Have you ever embedded or linked tweets on your blogs before? If you do, then based on a federal court ruling in New York, you might be subjected to copyright violation.

Justin Goldman, a photographer, accused various sites including Yahoo (a part of Engadget’s parent company, Oath)

Time, Breitbart, Boston Globe and Vox Media for violating his copyrights by embedding into their own stories tweet with his photo of Tom Brady, New England’s Quarterback.

The Judge approved, saying that such actions “violated plaintiff’s exclusive display rights”. Goldman posted the photo to SnapChat and went viral wherein many users subsequently uploaded it to Twitter.

The photo in question was Tom Brady, Danny Ainge (general manager of Boston Celtics) and others. The said photo was used in a story about Brady helping the Celtics recruit Kevin Durant in their team.

The accused publishers asked a summary judgment for this case, based on the “server’s test” in which the copyright infringement liability is determined by whether the publisher just linked or embedded to an image that is hosted elsewhere or an image that is hosted on the server of the publisher.

However, Judge Katherine Forrest argued that the “server test” is not applied outside the Ninth Circuit.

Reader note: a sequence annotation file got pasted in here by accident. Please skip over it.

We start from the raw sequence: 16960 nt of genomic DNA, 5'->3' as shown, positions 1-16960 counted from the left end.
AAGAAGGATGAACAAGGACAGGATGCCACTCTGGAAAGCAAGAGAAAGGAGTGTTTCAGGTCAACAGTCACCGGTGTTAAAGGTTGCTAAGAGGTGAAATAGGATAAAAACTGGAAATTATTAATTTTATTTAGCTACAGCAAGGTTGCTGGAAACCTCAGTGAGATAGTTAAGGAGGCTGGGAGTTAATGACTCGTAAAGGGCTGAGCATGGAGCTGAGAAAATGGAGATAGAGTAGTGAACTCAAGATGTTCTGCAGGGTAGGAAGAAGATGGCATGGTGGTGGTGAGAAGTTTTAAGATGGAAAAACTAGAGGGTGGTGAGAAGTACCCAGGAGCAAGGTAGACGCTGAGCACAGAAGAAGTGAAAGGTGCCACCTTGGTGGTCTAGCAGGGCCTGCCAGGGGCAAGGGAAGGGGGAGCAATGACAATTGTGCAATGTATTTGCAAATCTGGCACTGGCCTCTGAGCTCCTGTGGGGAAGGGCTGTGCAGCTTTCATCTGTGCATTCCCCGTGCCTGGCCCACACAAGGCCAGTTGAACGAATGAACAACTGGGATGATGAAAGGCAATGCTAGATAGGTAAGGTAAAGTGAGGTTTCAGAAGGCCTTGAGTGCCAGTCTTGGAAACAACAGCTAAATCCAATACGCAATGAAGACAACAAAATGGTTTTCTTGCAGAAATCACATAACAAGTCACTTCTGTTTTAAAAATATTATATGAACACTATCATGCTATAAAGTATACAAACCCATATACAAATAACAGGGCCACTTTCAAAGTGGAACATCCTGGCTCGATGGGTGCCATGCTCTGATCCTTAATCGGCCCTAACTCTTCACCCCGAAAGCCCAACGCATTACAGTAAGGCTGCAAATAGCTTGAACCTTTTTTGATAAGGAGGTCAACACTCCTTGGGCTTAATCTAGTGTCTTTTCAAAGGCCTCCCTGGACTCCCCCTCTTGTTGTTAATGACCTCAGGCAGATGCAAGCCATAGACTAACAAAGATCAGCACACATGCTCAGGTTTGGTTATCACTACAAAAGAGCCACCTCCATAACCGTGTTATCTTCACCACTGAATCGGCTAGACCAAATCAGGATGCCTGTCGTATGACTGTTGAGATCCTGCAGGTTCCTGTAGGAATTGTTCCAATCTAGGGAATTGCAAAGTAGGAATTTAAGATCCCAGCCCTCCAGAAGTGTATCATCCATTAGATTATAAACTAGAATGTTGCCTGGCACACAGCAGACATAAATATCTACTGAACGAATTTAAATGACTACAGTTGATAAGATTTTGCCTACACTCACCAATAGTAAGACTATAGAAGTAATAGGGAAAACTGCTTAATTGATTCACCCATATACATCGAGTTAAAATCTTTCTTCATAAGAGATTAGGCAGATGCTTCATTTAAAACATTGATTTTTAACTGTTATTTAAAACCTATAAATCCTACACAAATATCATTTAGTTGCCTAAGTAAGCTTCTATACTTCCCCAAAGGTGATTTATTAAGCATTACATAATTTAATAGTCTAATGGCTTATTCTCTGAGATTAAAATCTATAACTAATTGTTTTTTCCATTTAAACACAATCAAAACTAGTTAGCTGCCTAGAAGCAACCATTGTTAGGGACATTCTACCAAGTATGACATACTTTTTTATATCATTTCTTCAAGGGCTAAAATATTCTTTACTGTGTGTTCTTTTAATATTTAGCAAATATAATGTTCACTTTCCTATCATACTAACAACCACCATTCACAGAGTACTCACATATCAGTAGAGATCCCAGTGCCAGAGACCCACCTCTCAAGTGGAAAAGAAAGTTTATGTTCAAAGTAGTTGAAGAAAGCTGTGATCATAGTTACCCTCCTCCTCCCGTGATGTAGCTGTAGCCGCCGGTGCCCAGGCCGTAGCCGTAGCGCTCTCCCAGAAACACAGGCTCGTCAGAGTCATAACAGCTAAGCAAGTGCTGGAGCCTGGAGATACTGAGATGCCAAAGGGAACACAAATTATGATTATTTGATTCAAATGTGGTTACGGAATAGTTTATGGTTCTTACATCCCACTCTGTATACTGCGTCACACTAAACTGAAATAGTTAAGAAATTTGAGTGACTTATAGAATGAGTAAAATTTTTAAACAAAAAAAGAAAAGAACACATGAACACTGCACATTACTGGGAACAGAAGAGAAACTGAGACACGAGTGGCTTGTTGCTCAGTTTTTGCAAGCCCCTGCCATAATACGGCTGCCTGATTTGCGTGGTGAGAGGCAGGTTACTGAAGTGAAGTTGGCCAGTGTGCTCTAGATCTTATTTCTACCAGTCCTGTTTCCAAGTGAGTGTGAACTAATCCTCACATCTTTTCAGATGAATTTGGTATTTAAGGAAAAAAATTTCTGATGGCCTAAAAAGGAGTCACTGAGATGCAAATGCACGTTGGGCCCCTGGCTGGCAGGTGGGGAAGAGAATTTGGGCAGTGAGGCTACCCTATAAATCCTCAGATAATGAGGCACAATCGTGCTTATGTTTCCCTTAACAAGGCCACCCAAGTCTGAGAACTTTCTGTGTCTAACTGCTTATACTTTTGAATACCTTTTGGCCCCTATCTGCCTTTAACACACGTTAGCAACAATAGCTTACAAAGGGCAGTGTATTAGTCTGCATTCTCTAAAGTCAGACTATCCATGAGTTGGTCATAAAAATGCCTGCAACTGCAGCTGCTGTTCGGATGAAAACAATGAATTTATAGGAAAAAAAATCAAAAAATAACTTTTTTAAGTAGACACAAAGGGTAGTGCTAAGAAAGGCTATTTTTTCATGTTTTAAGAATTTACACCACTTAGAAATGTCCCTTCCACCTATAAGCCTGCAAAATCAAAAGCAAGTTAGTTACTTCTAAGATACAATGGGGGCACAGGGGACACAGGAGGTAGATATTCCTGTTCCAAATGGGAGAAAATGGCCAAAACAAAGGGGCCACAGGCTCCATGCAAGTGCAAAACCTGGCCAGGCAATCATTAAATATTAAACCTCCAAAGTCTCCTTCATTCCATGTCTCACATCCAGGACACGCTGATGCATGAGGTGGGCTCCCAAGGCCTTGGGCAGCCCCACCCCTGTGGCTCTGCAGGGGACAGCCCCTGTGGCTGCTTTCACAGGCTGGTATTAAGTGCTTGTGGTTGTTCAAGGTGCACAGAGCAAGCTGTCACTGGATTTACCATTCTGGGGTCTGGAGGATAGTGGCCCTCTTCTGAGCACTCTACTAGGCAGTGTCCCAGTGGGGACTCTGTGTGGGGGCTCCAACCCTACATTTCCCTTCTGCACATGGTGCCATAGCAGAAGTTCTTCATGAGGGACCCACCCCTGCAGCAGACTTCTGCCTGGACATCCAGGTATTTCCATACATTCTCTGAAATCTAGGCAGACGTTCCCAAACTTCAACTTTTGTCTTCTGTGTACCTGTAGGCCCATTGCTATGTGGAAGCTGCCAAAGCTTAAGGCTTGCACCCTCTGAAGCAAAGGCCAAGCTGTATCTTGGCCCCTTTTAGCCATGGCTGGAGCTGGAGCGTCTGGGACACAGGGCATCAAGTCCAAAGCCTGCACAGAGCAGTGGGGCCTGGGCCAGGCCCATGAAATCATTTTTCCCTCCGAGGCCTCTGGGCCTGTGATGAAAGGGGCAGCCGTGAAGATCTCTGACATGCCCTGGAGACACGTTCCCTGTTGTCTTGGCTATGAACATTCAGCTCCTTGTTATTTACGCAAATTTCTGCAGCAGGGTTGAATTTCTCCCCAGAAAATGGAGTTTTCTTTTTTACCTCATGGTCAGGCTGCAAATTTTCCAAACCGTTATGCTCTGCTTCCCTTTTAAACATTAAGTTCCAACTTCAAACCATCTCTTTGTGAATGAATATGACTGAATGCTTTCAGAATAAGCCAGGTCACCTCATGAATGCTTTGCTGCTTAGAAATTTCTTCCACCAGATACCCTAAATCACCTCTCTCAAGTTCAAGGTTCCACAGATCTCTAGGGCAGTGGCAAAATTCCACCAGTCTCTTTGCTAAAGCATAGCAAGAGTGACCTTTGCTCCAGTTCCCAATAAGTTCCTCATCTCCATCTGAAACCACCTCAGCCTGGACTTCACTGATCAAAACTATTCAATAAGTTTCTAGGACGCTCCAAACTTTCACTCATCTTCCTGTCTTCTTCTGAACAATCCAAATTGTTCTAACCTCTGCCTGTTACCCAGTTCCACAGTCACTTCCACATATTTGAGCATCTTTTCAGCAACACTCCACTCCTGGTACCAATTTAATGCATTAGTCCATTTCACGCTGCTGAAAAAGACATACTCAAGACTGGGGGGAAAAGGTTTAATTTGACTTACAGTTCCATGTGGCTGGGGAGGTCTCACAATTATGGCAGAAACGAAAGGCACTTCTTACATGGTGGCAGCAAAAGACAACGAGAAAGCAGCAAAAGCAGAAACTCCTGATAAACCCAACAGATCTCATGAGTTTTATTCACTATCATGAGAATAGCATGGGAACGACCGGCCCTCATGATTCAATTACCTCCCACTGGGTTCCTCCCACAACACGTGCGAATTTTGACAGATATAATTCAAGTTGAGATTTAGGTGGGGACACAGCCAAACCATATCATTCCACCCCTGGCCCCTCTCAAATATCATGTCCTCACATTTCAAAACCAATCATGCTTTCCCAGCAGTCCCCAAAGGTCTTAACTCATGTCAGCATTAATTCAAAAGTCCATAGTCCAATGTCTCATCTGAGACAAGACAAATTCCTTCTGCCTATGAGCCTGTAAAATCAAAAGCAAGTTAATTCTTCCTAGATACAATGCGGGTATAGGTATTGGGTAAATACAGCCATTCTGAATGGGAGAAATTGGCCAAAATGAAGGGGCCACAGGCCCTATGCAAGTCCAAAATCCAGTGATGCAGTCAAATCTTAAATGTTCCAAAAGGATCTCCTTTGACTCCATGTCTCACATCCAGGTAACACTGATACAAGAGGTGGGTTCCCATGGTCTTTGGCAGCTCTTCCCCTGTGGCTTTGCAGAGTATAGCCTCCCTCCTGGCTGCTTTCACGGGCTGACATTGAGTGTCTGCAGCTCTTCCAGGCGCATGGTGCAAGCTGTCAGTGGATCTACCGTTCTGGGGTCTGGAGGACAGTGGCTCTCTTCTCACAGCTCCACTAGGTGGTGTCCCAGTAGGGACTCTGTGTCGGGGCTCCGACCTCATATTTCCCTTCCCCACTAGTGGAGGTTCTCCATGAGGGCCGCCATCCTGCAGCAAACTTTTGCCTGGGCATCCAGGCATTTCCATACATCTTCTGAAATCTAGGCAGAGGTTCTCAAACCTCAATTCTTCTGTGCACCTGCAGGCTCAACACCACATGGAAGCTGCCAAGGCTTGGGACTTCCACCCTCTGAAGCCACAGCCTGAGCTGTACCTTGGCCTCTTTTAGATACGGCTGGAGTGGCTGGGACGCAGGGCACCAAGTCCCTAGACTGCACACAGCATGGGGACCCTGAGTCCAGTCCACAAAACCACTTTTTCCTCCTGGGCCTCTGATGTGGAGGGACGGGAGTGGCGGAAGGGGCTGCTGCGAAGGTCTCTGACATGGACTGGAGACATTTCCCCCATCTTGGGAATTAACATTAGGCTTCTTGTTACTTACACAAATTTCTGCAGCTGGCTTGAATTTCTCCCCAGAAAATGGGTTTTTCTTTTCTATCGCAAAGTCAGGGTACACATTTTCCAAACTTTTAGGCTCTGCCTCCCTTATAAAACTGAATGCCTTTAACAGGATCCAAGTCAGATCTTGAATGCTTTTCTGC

“The plain language of the Copyright Act, the legislative history undergirding its enactment, and subsequent Supreme Court jurisprudence provide no basis for a rule that allows the physical location or possession of an image to determine who may or may not have ‘displayed’ a work within the meaning of the Copyright Act … Nowhere does the Copyright Act suggest that possession of an image is necessary in order to display it. Indeed, the purpose and language of the Act support the opposite view.”

The ruling does not mean the publishers lost the suit, but simply rejects their summary judgment motion. EFF or Electronic Frontier Foundation, however, criticize the judgment by saying that the server test is “a foundation of the modern internet”.

EFF’s Daniel Nazer, hopes that the ruling does not stand because if it did, it could mean that millions of people are infringing and “would threaten the ubiquitous practice of in-line linking that benefits millions of Internet users every day”.

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